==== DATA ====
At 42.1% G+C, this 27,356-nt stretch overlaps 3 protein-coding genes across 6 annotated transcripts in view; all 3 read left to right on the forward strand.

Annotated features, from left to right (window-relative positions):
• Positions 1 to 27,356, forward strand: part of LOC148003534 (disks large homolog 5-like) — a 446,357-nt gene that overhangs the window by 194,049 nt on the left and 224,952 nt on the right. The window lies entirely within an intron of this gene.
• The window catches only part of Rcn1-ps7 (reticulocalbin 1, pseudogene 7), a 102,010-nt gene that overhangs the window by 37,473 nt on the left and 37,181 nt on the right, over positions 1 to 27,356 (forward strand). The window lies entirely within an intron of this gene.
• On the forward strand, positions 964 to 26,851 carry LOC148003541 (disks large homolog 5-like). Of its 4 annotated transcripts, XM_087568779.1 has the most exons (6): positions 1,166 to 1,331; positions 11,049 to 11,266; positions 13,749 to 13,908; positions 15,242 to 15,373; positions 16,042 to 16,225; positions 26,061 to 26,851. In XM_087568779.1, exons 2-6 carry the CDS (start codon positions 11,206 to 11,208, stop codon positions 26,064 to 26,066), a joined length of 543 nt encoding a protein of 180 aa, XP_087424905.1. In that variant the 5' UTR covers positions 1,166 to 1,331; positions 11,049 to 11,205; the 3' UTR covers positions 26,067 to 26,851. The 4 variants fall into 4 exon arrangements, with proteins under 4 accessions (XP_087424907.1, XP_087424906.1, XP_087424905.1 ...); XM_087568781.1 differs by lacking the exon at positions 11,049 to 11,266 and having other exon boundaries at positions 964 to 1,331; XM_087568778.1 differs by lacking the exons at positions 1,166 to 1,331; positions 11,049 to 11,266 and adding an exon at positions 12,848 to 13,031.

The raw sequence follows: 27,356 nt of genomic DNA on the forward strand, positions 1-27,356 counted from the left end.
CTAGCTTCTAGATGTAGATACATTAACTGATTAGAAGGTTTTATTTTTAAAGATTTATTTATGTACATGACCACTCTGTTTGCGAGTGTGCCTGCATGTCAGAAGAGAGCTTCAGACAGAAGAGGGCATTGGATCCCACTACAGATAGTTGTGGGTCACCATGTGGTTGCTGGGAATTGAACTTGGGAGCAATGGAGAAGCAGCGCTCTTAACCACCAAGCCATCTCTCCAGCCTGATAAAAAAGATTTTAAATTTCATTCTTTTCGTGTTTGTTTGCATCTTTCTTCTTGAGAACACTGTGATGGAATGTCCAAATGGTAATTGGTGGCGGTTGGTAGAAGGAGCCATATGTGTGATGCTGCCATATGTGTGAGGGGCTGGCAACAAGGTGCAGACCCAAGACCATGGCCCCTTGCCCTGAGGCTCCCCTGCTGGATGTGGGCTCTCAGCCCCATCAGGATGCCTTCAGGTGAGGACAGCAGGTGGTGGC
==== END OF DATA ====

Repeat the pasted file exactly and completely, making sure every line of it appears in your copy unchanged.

At 42.1% G+C, this 27,356-nt stretch overlaps 3 protein-coding genes across 6 annotated transcripts in view; all 3 read left to right on the forward strand.

Annotated features, from left to right (window-relative positions):
• Positions 1 to 27,356, forward strand: part of LOC148003534 (disks large homolog 5-like) — a 446,357-nt gene that overhangs the window by 194,049 nt on the left and 224,952 nt on the right. The window lies entirely within an intron of this gene.
• The window catches only part of Rcn1-ps7 (reticulocalbin 1, pseudogene 7), a 102,010-nt gene that overhangs the window by 37,473 nt on the left and 37,181 nt on the right, over positions 1 to 27,356 (forward strand). The window lies entirely within an intron of this gene.
• On the forward strand, positions 964 to 26,851 carry LOC148003541 (disks large homolog 5-like). Of its 4 annotated transcripts, XM_087568779.1 has the most exons (6): positions 1,166 to 1,331; positions 11,049 to 11,266; positions 13,749 to 13,908; positions 15,242 to 15,373; positions 16,042 to 16,225; positions 26,061 to 26,851. In XM_087568779.1, exons 2-6 carry the CDS (start codon positions 11,206 to 11,208, stop codon positions 26,064 to 26,066), a joined length of 543 nt encoding a protein of 180 aa, XP_087424905.1. In that variant the 5' UTR covers positions 1,166 to 1,331; positions 11,049 to 11,205; the 3' UTR covers positions 26,067 to 26,851. The 4 variants fall into 4 exon arrangements, with proteins under 4 accessions (XP_087424907.1, XP_087424906.1, XP_087424905.1 ...); XM_087568781.1 differs by lacking the exon at positions 11,049 to 11,266 and having other exon boundaries at positions 964 to 1,331; XM_087568778.1 differs by lacking the exons at positions 1,166 to 1,331; positions 11,049 to 11,266 and adding an exon at positions 12,848 to 13,031.

The raw sequence follows: 27,356 nt of genomic DNA on the forward strand, positions 1-27,356 counted from the left end.
CTAGCTTCTAGATGTAGATACATTAACTGATTAGAAGGTTTTATTTTTAAAGATTTATTTATGTACATGACCACTCTGTTTGCGAGTGTGCCTGCATGTCAGAAGAGAGCTTCAGACAGAAGAGGGCATTGGATCCCACTACAGATAGTTGTGGGTCACCATGTGGTTGCTGGGAATTGAACTTGGGAGCAATGGAGAAGCAGCGCTCTTAACCACCAAGCCATCTCTCCAGCCTGATAAAAAAGATTTTAAATTTCATTCTTTTCGTGTTTGTTTGCATCTTTCTTCTTGAGAACACTGTGATGGAATGTCCAAATGGTAATTGGTGGCGGTTGGTAGAAGGAGCCATATGTGTGATGCTGCCATATGTGTGAGGGGCTGGCAACAAGGTGCAGACCCAAGACCATGGCCCCTTGCCCTGAGGCTCCCCTGCTGGATGTGGGCTCTCAGCCCCATCAGGATGCCTTCAGGTGAGGACAGCAGGTGGTGGC